Dear LCJP Community Member,I could tell you a story about every single restorative justice case that comes to LCJP. Each person I meet—those who are taking responsibility for causing harm, those who have been impacted, family members, volunteers—has come to LCJP with a story that is worth telling. These personal stories and perspectives are what makes restorative justice so powerful.However, as we take a big-picture view of LCJP’s work, the numbers tell an equally compelling story. As a pioneering leader that has been setting standards in the field of restorative justice since 1994, LCJP is diligent in evaluating our efficacy through data. Today, I’d like to share a story through numbers.It is important to note here that restorative justice is, and should always be, a victim-centered process. This means that the needs of victims and harmed parties are always prioritized. LCJP is proud that 100% of participating victims report feeling that the offender was held accountable in the restorative justice conference.We know that the experience of hearing directly from victims and other harmed parties is extremely impactful for offenders. Many stakeholders are interested in gauging the success of restorative justice based on the various outcomes of that impact and experience. In particular, people ask, how likely are offenders to complete their contracts to repair harm? How does restorative justice change behavior of offenders and ultimately, reduce recidivism and incarceration? Here are some figures that shed light on these important questions.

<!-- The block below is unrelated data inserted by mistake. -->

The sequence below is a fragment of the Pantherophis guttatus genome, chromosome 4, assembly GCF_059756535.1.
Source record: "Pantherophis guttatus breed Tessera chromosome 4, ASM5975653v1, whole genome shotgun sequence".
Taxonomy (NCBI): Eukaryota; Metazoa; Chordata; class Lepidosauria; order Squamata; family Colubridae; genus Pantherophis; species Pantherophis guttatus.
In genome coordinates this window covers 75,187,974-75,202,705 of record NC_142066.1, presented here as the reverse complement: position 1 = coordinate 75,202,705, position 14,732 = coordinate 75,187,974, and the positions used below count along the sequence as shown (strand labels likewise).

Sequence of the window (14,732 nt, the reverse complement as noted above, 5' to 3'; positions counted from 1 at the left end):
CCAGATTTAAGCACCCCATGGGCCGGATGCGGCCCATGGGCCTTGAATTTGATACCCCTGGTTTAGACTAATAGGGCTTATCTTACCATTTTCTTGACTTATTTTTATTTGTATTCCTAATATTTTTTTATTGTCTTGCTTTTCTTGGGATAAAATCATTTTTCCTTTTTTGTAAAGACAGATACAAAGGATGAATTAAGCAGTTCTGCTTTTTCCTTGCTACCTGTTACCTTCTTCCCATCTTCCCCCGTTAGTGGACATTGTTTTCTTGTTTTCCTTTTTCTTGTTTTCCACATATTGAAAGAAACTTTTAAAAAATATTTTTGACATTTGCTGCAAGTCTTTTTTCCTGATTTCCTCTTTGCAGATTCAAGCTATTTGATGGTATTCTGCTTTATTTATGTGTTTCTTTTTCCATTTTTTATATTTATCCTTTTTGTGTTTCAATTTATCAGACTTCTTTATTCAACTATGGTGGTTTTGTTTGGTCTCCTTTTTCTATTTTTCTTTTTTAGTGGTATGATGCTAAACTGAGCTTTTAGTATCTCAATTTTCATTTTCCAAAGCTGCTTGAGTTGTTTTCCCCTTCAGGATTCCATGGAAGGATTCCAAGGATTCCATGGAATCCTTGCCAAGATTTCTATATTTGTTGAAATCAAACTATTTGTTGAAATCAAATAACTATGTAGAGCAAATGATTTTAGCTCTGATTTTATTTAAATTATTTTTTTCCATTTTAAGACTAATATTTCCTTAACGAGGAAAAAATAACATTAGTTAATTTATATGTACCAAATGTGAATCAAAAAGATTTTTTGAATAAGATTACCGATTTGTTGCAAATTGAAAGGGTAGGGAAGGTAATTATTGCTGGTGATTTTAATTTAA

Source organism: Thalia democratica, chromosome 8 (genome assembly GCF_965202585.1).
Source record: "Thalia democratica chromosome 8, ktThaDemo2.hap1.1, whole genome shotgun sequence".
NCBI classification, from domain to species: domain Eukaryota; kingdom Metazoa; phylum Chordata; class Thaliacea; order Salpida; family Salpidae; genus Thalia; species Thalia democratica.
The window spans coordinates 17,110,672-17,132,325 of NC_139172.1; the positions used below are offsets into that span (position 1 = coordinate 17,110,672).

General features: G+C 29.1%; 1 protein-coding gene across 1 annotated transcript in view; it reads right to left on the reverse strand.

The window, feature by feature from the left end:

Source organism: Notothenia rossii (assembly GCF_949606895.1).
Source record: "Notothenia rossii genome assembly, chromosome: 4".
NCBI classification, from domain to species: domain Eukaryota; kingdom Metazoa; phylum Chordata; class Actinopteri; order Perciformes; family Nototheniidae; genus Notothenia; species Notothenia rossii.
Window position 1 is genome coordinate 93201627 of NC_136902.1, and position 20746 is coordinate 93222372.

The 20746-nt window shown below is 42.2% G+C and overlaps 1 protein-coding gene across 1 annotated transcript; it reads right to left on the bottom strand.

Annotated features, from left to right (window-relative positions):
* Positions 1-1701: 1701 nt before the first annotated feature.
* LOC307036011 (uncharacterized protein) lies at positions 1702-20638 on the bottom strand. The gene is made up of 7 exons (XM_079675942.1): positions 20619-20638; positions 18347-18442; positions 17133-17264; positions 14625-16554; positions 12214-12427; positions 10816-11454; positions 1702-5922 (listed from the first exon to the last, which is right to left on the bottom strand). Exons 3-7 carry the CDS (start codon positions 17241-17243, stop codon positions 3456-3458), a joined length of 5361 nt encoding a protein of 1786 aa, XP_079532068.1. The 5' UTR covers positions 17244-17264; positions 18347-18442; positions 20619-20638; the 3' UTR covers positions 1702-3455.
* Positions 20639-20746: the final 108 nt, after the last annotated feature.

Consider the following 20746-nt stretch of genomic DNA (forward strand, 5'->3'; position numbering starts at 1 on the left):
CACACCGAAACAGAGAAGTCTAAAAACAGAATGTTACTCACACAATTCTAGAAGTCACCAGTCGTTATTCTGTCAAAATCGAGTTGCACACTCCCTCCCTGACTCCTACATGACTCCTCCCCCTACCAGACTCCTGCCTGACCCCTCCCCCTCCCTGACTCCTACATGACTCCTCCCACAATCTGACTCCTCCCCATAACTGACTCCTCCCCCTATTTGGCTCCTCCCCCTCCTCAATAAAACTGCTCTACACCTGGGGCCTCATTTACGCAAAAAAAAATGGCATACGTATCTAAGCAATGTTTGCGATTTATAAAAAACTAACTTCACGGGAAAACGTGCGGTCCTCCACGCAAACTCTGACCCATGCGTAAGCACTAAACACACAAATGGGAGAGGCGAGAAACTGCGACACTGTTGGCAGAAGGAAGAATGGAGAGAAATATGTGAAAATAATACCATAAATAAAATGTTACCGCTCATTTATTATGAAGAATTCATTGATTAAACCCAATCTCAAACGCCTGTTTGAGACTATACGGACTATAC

It costs taxpayers approximately $70,000 to incarcerate one youth for one year in the state of Colorado.
In many states, up to 80% of incarcerated youth are rearrested within 3 years of release.
With a yearly budget of $360,000, LCJP serves an average of 75 victims, 115 youth offenders and 35 adults offenders per year. With an investment of$1,600 per person*, LCJP has seen recidivism reduced to 10%.*This figure does not account for the invaluable hours— a total of about 2,800 per year— of attention that each of these individuals receives from LCJP volunteers. The compassion and acceptance modeled by community volunteers makes reintegration a lived experience at LCJP.
90% of offenders who participate in an LCJP process will complete their contracts to repair harm and will not be charged criminally.Those who do not successfully complete are referred back to police for the following reasons:
- 6% Do not complete their restorative contracts
- 3% Are determined ineligible through staff screening
- 1% Re-offend while under contract with LCJP
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